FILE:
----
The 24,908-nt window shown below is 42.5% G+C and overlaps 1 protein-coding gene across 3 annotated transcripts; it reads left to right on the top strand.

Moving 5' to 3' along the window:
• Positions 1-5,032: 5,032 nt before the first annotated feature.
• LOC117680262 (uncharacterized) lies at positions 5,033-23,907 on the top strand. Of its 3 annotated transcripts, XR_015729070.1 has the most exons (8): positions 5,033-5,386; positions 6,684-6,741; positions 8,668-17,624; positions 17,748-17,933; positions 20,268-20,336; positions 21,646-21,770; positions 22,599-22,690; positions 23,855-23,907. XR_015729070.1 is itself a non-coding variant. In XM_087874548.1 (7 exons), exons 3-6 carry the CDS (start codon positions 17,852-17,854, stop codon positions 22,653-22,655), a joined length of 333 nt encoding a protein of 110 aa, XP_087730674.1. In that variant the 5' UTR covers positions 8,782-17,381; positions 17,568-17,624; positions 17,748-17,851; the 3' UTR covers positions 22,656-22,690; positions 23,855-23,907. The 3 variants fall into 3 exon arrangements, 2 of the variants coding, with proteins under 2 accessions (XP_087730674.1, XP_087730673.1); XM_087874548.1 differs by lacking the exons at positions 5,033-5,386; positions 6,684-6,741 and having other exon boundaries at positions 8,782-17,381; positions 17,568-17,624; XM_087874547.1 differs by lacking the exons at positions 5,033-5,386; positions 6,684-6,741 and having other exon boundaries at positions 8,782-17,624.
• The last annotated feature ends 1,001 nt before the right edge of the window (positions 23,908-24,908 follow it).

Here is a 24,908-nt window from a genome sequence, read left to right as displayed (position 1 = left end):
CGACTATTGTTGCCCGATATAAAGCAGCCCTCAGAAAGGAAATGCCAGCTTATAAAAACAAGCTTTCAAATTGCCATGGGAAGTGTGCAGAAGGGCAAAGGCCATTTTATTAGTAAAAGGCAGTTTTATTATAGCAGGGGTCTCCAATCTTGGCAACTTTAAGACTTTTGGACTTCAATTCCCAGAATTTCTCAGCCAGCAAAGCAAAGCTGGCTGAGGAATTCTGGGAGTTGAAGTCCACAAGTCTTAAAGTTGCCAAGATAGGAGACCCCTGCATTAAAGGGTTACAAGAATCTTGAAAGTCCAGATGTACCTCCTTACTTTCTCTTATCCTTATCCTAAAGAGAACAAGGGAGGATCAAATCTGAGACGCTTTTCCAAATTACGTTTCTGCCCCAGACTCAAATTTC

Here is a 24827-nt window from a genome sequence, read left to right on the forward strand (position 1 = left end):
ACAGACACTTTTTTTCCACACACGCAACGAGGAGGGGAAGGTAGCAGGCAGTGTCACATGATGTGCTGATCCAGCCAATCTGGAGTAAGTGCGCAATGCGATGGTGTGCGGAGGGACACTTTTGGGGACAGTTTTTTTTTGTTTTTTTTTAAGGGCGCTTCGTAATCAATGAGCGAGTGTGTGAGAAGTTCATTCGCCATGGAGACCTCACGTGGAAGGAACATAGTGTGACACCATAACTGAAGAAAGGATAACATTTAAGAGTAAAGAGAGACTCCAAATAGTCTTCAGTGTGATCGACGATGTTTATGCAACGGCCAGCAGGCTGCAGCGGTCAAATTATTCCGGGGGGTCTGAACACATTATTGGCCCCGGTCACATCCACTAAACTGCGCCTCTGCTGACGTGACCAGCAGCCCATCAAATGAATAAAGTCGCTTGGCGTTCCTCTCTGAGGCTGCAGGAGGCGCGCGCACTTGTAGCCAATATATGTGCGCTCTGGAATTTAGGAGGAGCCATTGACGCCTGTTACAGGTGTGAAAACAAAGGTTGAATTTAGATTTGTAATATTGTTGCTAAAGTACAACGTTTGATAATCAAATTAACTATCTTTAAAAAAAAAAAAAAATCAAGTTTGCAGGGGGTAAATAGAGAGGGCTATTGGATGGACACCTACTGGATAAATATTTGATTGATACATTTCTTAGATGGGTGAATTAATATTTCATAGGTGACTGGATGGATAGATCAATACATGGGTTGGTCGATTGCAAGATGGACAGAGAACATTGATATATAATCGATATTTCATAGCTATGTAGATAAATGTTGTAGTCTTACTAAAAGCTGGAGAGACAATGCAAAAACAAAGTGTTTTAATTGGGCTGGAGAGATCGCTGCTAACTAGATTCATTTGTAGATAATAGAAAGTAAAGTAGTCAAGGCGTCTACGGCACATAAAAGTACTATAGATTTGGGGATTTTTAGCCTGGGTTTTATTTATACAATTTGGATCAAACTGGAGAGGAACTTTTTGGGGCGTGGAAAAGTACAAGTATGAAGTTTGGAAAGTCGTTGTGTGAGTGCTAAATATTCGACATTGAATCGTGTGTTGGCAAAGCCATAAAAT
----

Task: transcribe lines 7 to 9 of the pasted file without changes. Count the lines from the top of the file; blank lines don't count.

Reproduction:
CGACTATTGTTGCCCGATATAAAGCAGCCCTCAGAAAGGAAATGCCAGCTTATAAAAACAAGCTTTCAAATTGCCATGGGAAGTGTGCAGAAGGGCAAAGGCCATTTTATTAGTAAAAGGCAGTTTTATTATAGCAGGGGTCTCCAATCTTGGCAACTTTAAGACTTTTGGACTTCAATTCCCAGAATTTCTCAGCCAGCAAAGCAAAGCTGGCTGAGGAATTCTGGGAGTTGAAGTCCACAAGTCTTAAAGTTGCCAAGATAGGAGACCCCTGCATTAAAGGGTTACAAGAATCTTGAAAGTCCAGATGTACCTCCTTACTTTCTCTTATCCTTATCCTAAAGAGAACAAGGGAGGATCAAATCTGAGACGCTTTTCCAAATTACGTTTCTGCCCCAGACTCAAATTTC

Here is a 24827-nt window from a genome sequence, read left to right on the forward strand (position 1 = left end):
ACAGACACTTTTTTTCCACACACGCAACGAGGAGGGGAAGGTAGCAGGCAGTGTCACATGATGTGCTGATCCAGCCAATCTGGAGTAAGTGCGCAATGCGATGGTGTGCGGAGGGACACTTTTGGGGACAGTTTTTTTTTGTTTTTTTTTAAGGGCGCTTCGTAATCAATGAGCGAGTGTGTGAGAAGTTCATTCGCCATGGAGACCTCACGTGGAAGGAACATAGTGTGACACCATAACTGAAGAAAGGATAACATTTAAGAGTAAAGAGAGACTCCAAATAGTCTTCAGTGTGATCGACGATGTTTATGCAACGGCCAGCAGGCTGCAGCGGTCAAATTATTCCGGGGGGTCTGAACACATTATTGGCCCCGGTCACATCCACTAAACTGCGCCTCTGCTGACGTGACCAGCAGCCCATCAAATGAATAAAGTCGCTTGGCGTTCCTCTCTGAGGCTGCAGGAGGCGCGCGCACTTGTAGCCAATATATGTGCGCTCTGGAATTTAGGAGGAGCCATTGACGCCTGTTACAGGTGTGAAAACAAAGGTTGAATTTAGATTTGTAATATTGTTGCTAAAGTACAACGTTTGATAATCAAATTAACTATCTTTAAAAAAAAAAAAAAATCAAGTTTGCAGGGGGTAAATAGAGAGGGCTATTGGATGGACACCTACTGGATAAATATTTGATTGATACATTTCTTAGATGGGTGAATTAATATTTCATAGGTGACTGGATGGATAGATCAATACATGGGTTGGTCGATTGCAAGATGGACAGAGAACATTGATATATAATCGATATTTCATAGCTATGTAGATAAATGTTGTAGTCTTACTAAAAGCTGGAGAGACAATGCAAAAACAAAGTGTTTTAATTGGGCTGGAGAGATCGCTGCTAACTAGATTCATTTGTAGATAATAGAAAGTAAAGTAGTCAAGGCGTCTACGGCACATAAAAGTACTATAGATTTGGGGATTTTTAGCCTGGGTTTTATTTATACAATTTGGATCAAACTGGAGAGGAACTTTTTGGGGCGTGGAAAAGTACAAGTATGAAGTTTGGAAAGTCGTTGTGTGAGTGCTAAATATTCGACATTGAATCGTGTGTTGGCAAAGCCATAAAAT